Veggies to enhance your Christmas meal

DELICIOUS HARVEST. Courgettes are just one of the veggies you can take from garden to table shortly before serving Christmas dinner.
Pictures: Supplied.

One of the great joys of growing your own food is being able to harvest tender young veggies just hours before they’re to be served up on a platter.

A few steamed new potatoes, a couple of baked baby gem or butternut squashes, a handful of sugared berries (raspberries and youngberries are delectably in fruit now) – that’s all it takes to add a Masterchef touch to your dinner table, with a few squash and nasturtium flowers as cheerful edible garnish.

If you have no outdoor growing space, drop by an accredited garden centre and gift yourself a windowsill pot (or few) of the obvious favourites like sage, rosemary, lavender, mint and thyme which can be grown and ready for snipping for your Christmas meal.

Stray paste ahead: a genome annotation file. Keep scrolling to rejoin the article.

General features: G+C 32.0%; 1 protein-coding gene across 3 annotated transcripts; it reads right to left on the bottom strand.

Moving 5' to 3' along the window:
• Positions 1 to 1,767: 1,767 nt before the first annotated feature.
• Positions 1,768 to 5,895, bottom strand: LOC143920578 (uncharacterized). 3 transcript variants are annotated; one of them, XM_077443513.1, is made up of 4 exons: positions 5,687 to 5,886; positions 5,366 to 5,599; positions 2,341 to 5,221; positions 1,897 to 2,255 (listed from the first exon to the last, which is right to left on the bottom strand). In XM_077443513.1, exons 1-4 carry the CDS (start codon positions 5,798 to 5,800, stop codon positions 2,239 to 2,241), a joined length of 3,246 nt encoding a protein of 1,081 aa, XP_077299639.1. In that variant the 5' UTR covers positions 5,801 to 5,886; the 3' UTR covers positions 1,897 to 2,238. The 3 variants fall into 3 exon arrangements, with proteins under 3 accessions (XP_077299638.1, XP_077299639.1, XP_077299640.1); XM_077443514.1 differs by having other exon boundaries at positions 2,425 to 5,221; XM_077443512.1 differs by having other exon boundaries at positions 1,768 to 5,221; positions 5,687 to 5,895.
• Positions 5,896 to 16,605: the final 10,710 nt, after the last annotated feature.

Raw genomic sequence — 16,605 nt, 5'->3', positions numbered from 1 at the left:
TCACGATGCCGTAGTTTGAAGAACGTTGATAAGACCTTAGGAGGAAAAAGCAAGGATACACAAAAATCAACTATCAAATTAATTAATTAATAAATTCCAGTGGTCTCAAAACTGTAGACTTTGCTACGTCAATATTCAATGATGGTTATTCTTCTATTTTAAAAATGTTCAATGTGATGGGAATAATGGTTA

Sow seeds of short-season summer crops like spring onions and basil. Both will flourish in containers on a sunny balcony and they’ll grow even better if they’re all planted together in the same pot. The science of companion planting is a fascinating one to explore – learning how one type of veggie improves the flavour of another growing nearby, or helps attract beneficial insects (or ward off nuisances) to its different-species companions.


Water regularly to be sure your vegetables don’t suffer during hot and dry summer days. Spray deciduous fruit trees against fruit fly, and tomatoes and squash against leaf diseases such as blight and mildew if they’re a problem.

The best disease prevention is healthy plants – try liquid fertiliser and foliar sprays as instant pick-me-up feeding options, and irrigate early in the morning, avoiding splashing the leaves. Harvest runner beans regularly to encourage more to grow, and sow more every two weeks or so to ensure a continuous harvest through the summer.

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